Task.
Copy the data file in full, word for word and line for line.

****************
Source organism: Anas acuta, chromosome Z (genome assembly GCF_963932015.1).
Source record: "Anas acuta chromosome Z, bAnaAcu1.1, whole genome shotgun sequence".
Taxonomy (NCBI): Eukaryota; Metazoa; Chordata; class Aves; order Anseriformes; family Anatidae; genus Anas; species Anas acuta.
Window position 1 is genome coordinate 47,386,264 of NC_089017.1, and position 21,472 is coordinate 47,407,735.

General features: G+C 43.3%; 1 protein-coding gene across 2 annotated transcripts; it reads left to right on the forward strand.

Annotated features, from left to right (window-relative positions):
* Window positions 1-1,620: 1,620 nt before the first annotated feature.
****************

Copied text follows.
Source organism: Anas acuta, chromosome Z (genome assembly GCF_963932015.1).
Source record: "Anas acuta chromosome Z, bAnaAcu1.1, whole genome shotgun sequence".
Taxonomy (NCBI): Eukaryota; Metazoa; Chordata; class Aves; order Anseriformes; family Anatidae; genus Anas; species Anas acuta.
Window position 1 is genome coordinate 47,386,264 of NC_089017.1, and position 21,472 is coordinate 47,407,735.

General features: G+C 43.3%; 1 protein-coding gene across 2 annotated transcripts; it reads left to right on the forward strand.

Annotated features, from left to right (window-relative positions):
* Window positions 1-1,620: 1,620 nt before the first annotated feature.